Perhaps Congress, after sufficient annuitant widows are remarried to feckless men, will make some provision for their care. Until now, the urgency for such legislation has not been demonstrated and it has not been enacted. Congress has provided, however, by amendment10 to the Social Security Act, that where a protected widow's second husband dies within a year of the marriage, the widow's Social Security rights revive, thus demonstrating that Congress is alert to the social problems which continue to arise in the administration of this type of legislation and can deal with them when sufficiently motivated.
Here the second marriage of the widow and the annulment were under the laws of the state of New York. That state now provides the right to alimony where a marriage has been annulled. Thus, to this extent at least, the annulment does not relate back to the marriage and obliterate it, as appellant here argues. Moreover, there are other more obvious legal sequelae of annulled marriages which, under the laws of various states, including New York, cannot be obliterated: for example, the rights of children. Such children are usually legitimate.11 Thus it cannot now be said, as Chief Justice Cardozo, speaking for the New York Court of Appeals, once did, that annulment effaces a marriage "as if it had never been." Sleicher v. Sleicher, 251 N.Y. 366, 369, 167 N.E. 501, 502 (1929).12
We need not delineate all of the law of New York13 relating to annulment or the law of the other states on the same subject.14 We need only determine, considering the statutory term "remarriage" in the context in which it is used in the Act, and enlightened by the law of New York and the general family law on the subject, whether the Board's action in this case15 has "warrant in the record" and a "reasonable basis in law." National al Labor Relations Board v. Hearst Publications, supra, 322 U.S. 131, 64 S.Ct. 861. We think it has.
60 Stat. 729, 45 U.S.C. § 228e(b). Section 5(b) in pertinent part reads:
"A widow of a completely or partially insured employee, * * * who at the time of filing an application for an annuity under this subsection will have in her care a child of such employee entitled to receive an annuity under subsection (c) of this section shall be entitled to an annuity for each month * * *. Such annuity shall cease * * * upon her remarriage, * * *." (Emphasis supplied.)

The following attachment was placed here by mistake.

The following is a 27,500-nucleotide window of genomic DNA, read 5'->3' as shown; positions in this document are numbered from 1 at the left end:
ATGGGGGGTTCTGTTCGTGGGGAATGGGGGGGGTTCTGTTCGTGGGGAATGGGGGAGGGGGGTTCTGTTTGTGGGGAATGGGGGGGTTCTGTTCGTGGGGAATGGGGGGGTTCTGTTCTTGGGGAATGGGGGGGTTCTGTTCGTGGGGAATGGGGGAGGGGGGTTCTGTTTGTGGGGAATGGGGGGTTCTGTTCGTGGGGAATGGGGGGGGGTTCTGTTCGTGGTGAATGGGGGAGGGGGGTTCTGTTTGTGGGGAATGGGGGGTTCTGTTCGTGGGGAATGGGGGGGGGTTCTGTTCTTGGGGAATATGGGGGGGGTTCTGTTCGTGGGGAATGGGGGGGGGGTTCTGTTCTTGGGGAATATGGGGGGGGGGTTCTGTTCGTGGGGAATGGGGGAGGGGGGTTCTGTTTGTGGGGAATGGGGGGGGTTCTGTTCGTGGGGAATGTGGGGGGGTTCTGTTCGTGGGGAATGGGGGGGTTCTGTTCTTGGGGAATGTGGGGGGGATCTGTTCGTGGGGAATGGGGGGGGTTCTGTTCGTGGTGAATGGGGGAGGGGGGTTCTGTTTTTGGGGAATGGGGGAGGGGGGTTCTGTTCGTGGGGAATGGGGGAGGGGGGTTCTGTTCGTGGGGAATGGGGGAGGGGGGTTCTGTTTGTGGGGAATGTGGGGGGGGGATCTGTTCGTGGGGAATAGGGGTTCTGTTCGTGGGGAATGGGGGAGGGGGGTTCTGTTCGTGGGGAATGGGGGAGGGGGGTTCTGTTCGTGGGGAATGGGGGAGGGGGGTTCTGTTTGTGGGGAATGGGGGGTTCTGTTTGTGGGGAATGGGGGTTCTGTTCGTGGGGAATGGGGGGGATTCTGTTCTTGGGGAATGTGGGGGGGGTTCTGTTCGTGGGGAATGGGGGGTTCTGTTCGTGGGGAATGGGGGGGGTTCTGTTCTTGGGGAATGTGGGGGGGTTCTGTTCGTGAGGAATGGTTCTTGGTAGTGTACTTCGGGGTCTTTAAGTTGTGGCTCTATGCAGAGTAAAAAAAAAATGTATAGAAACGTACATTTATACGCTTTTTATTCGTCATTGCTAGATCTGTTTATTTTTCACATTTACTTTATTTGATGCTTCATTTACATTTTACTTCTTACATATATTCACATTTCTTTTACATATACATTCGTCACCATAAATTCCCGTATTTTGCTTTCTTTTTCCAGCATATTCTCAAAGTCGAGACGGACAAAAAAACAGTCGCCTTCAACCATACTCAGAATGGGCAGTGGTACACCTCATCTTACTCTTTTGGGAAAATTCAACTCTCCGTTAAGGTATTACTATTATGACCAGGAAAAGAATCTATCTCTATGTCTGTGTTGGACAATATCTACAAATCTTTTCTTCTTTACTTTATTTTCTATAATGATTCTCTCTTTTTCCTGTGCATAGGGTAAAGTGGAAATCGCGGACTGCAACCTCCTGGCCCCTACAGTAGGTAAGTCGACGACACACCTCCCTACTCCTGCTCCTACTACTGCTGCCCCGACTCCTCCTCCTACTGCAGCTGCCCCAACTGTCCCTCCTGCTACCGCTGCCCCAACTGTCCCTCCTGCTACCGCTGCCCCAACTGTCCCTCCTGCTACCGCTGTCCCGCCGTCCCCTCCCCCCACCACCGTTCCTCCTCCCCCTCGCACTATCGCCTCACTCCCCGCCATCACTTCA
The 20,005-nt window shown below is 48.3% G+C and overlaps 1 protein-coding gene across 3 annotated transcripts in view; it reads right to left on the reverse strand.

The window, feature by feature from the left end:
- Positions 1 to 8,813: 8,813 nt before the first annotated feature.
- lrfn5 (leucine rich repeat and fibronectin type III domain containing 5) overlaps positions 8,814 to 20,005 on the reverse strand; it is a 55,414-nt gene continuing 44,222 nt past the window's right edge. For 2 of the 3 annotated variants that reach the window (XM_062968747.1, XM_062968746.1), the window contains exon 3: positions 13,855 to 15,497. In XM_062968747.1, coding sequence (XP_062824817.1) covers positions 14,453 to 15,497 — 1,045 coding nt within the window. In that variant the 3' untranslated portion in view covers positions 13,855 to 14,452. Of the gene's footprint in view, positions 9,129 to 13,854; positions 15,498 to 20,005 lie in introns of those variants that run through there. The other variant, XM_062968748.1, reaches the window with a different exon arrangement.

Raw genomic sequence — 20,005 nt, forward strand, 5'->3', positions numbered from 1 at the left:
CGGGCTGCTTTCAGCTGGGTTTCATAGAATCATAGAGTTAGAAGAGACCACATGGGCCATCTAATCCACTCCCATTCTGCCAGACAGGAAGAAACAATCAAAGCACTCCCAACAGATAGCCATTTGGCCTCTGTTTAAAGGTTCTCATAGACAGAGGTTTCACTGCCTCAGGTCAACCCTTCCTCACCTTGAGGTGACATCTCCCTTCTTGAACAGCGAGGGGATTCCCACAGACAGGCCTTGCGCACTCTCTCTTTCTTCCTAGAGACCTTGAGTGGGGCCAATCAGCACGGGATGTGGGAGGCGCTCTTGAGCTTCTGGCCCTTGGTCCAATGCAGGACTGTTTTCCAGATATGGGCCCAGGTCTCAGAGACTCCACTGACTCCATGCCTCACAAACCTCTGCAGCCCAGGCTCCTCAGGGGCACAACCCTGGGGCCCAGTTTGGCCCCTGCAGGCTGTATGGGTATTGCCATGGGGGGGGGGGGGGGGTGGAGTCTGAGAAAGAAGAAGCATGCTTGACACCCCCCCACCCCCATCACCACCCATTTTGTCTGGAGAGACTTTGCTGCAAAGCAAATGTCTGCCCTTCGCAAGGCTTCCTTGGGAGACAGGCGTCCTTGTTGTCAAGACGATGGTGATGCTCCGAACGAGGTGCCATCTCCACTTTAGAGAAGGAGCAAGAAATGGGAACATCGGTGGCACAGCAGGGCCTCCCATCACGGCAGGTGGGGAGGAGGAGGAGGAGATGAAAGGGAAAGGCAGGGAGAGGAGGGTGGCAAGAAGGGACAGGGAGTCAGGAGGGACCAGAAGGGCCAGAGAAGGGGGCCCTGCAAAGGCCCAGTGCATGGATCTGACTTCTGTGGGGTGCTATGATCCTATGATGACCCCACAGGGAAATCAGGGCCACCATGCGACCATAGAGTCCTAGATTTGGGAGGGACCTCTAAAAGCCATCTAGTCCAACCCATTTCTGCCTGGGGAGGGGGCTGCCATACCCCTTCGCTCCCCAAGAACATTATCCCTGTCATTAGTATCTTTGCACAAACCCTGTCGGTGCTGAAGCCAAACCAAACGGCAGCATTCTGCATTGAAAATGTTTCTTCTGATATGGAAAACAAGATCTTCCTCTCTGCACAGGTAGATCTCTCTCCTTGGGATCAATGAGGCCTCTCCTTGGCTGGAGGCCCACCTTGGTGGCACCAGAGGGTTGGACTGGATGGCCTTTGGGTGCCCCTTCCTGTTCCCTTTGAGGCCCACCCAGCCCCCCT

Yeager v. Flemming, 5 Cir., 282 F.2d 779 (1960); Nott v. Flemming, 2 Cir., 272 F.2d 380 (1959); Folsom v. Pearsall, 9 Cir., 245 F.2d 562 (1957), noted, 36 N.C. L.Rev. 341 (1958). Like the instant case, the marriage and annulment in Nott v. Flemming were under New York law. The result reached here accords with the decision in that case
53 Stat. 1365 as amended, 42 U.S.C. § 402(e) (1), which, in pertinent part, reads:
"The widow * * * of an individual who died a fully insured individual after 1939, if such widow —
"(A) has not remarried,
* * * * *
"shall be entitled to a widow's insurance benefit * * *."
New York Civil Practice Act, § 1140-a. See Note, Annulments for Fraud — New York's Answer to Reno?, 48 Col.L.Rev. 900 (1948); Annotation, 54 A.L.R.2d 1410
60 Stat. 735, 45 U.S.C. § 228k; 60 Stat. 738, 45 U.S.C. § 355(f)
See Note 2
Review of the Board's action is limited to the United States Courts of Appeals. 60 Stat. 735, 45 U.S.C. § 228k; 60 Stat. 738, 45 U.S.C. § 355(f)
See Report of the Social Security Board, House Document No. 110, 76th Cong., 1st Sess.; H.R.Rep. No. 1989, 79th Cong., 2d Sess., p. 9
70 Stat. 831-832, 42 U.S.C. § 402(g) (3)
New York Civil Practice Act, § 1135
The doctrine of relation back, as announced in Sleicher, was modified significantly in Gaines v. Jacobsen, 308 N.Y. 218, 224, 124 N.E.2d 290, 294, 48 A.L.R. 2d 312, 316 (1954), after enactment of the New York Civil Practice Act, § 1140-a, permitting alimony after annulment
For an excellent exposition of the law of New York on this subject, see Nott v. Folsom, S.D.N.Y., 161 F.Supp. 905 (1958), affirmed sub nom. Nott v. Flemming, 2 Cir., 272 F.2d 380 (1959)
See Keezer, Marriage and Divorce, ch. 14 (Bobbs-Merrill 1946); Nelson, Divorce and Annulment, § 31.01-70 (Callaghan 2d Ed. 1945)
When annulment cases involving facts different from those here presented, such as remarriages to bigamists or to mental incompetents, are presented to the Board, it is assumed that the Board will decide those cases on those facts
BASTIAN, Circuit Judge (dissenting).
As Judge WRIGHT states, the cases are divided on the construction of a provision of the Social Security Act similar to the provision of the Railroad Retirement Act here involved.1
The majority opinion is based largely upon the premise that agency determination of matters of law is entitled to weight. I think this is correct, and I have considered the case before us with that general rule of law in mind. However, since statutory construction is a judicial function, in the final analysis, the court may examine agency determination in matters of law, to determine whether or not it is correct. In this connection, the language of Judge Vinson, then of this court (later Chief Justice of the United States), in Railroad Retirement Board v. Bates, 75 U.S.App.D.C. 251, 252, 126 F.2d 642, 643 (1942), is particularly pertinent: